Making preserved lemons is more about technique than recipe. I use the general instructions from Paula Wolfert. The biggest difference is that I slice the lemons into quarters, I find them easier to squish into a Mason jar. Wolfert leaves them attached at the bottom. But beyond that, her recipe for packing them in a jar with salt and some lemon juice to cover them is pretty much perfect. But do use nice lemons, without blemishes and on the small side if possible. You can add black peppercorns or bay leaves, but I go simple just using lemons, lemon juice and kosher salt.
Now when it comes to using them of course you can add to tagines, the most classic way to use them, but as I mentioned, they are very versatile. Think of ways you’d use fresh lemons—in sauces, in salads, in baked goods, with roasted meats or vegetables— preserved lemons have a different flavor and texture, but can be used in all the same kinds of recipes. Once you start using them you will find even more ideas than I have listed.
Organic lemons, well scrubbed
The amount of the ingredients really depends upon the size jar you use. Do sterilize the jar by putting it in a pot of boiling water before adding the washed lemons which you have cut into 4 wedges. Pack the lemons into the jar and add about a tablespoon of salt per lemon. Really press the lemons into the jar so it’s jam packed. You’ll want to squeeze a few lemons and add enough juice to cover the lemons in the jar.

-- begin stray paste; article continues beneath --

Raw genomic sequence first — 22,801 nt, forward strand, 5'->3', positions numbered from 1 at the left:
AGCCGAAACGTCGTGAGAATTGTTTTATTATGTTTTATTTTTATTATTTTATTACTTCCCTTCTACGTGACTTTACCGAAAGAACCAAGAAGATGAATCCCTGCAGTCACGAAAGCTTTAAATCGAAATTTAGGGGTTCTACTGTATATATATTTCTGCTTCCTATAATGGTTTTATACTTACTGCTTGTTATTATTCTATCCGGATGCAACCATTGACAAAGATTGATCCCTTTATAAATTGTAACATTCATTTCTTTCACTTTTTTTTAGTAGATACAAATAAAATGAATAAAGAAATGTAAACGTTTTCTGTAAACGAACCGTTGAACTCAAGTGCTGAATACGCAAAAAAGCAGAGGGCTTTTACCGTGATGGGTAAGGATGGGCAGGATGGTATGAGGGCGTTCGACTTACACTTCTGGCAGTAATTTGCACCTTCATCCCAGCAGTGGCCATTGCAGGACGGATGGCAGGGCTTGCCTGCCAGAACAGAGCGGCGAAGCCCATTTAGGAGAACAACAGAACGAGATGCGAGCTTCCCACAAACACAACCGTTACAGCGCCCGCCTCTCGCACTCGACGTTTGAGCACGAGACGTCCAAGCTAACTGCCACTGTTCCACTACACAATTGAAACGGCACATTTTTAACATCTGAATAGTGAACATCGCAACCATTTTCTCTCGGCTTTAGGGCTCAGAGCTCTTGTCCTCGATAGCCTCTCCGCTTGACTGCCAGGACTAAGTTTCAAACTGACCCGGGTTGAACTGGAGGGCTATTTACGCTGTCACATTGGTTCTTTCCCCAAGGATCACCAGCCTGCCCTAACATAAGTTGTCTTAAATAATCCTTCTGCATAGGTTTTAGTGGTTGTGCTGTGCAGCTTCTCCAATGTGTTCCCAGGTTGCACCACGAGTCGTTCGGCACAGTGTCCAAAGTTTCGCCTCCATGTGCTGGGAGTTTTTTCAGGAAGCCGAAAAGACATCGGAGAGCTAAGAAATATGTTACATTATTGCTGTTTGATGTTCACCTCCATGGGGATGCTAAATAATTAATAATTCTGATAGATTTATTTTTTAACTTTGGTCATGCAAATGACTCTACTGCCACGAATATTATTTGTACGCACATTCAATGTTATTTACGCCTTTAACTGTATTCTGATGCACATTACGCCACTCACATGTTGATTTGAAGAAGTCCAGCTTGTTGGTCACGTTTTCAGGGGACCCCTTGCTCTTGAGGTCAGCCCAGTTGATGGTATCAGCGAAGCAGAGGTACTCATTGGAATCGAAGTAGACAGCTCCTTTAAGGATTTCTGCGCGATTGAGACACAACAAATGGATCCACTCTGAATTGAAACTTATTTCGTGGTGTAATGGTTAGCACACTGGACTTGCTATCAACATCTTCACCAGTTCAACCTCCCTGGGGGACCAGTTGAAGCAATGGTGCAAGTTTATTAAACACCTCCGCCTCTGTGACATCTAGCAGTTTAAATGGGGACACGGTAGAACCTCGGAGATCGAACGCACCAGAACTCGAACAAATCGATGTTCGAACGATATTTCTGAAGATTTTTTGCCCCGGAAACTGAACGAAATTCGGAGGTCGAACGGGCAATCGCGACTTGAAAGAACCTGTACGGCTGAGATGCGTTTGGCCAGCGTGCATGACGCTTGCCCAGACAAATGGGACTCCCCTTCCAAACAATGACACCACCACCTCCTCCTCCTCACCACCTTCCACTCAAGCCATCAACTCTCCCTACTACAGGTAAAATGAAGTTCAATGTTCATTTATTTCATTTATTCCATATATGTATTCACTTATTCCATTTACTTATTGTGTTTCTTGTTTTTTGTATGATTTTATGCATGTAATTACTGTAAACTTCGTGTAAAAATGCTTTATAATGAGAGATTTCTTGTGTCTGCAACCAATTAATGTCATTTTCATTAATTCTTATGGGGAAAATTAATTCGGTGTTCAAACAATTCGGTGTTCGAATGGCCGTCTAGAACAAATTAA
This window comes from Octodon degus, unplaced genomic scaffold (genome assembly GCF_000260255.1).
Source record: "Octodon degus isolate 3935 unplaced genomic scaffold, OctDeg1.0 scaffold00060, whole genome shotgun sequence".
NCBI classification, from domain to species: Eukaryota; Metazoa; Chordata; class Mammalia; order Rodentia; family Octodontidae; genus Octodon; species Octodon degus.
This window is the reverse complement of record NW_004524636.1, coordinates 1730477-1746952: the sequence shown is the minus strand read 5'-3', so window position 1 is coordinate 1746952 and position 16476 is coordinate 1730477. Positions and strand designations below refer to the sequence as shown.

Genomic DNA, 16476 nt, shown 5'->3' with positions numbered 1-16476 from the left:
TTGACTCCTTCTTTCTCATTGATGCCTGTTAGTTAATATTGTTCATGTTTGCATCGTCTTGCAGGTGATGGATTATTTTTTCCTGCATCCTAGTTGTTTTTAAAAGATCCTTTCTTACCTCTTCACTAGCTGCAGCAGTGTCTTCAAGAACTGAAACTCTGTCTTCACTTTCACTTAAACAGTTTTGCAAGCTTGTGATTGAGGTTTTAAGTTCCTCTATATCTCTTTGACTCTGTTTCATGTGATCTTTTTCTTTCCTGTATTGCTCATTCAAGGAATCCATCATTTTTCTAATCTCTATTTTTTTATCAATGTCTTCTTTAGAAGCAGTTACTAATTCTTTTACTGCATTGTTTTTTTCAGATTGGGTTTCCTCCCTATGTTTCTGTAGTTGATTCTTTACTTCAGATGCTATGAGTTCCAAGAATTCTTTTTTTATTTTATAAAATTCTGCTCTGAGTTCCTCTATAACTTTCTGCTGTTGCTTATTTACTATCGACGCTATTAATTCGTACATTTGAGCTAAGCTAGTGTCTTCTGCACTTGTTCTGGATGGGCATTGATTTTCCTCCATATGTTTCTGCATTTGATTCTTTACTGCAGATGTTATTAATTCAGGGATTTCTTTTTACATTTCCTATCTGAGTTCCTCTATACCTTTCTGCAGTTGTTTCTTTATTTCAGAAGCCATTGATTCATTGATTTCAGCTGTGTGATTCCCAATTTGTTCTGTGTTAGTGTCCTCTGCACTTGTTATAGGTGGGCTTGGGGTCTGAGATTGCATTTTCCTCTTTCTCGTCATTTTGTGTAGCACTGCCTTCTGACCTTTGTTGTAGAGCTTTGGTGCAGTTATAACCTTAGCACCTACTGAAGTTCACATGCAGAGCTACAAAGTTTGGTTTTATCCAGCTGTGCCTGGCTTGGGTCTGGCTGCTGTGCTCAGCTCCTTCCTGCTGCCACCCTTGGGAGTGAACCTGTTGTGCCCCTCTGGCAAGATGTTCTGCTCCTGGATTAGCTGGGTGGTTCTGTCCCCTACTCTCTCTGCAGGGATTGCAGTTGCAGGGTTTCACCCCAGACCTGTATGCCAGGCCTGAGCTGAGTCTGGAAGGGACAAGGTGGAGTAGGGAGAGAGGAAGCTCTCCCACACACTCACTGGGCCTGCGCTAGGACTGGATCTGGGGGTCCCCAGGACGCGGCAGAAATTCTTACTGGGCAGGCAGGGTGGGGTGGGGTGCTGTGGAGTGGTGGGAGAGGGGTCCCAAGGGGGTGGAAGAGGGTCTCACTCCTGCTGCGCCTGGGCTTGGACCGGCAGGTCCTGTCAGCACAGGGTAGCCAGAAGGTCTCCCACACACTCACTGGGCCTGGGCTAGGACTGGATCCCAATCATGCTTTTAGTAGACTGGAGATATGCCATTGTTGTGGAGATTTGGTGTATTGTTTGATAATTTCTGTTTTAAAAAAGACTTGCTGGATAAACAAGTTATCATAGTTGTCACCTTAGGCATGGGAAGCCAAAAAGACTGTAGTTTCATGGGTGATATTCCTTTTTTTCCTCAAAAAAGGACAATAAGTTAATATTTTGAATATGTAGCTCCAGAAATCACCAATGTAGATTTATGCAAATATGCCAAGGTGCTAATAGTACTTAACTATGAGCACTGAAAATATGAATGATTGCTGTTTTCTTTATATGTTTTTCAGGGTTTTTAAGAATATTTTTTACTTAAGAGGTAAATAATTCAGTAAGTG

Allow the lemons to rest in a warm place for at least 30 days, turning the jar upside down every few days to distribute the salt and juice. If necessary, open the jar and add more lemon juice to keep the lemons covered. Store in the refrigerator. Rinse the lemons thoroughly before using in recipes.
Note: Traditional recipes use only the rind, but I find the flesh and juice can also be useful in non-traditional recipes.
Ways to use preserved lemons:
* Add the juice to salad dressings instead of vinegar and salt
* Dice and add to savory baked goods like biscuits or scones
* Use them to flavor grains like quinoa, rice or bulgur
* Add them to ceviche
* Swap them for fresh lemons in gremolata
* Make a bed of slices and roast fish on top
* Use the juice in mayonnaise or aioli
* Add them to vegetable salads or Greek salads
* Include them in tuna salads
* Place thin slices on top of flatbreads or pizza
* Puree them with roasted beets and tahini to make a dip
* Add them to marinated olives or peppers
* Chop and stuff them inside a chicken before roasting
* Finely diced in salsas
Disclaimer: My thanks to Limoniera for providing the lemons, I was not monetarily compensated for this or any other post.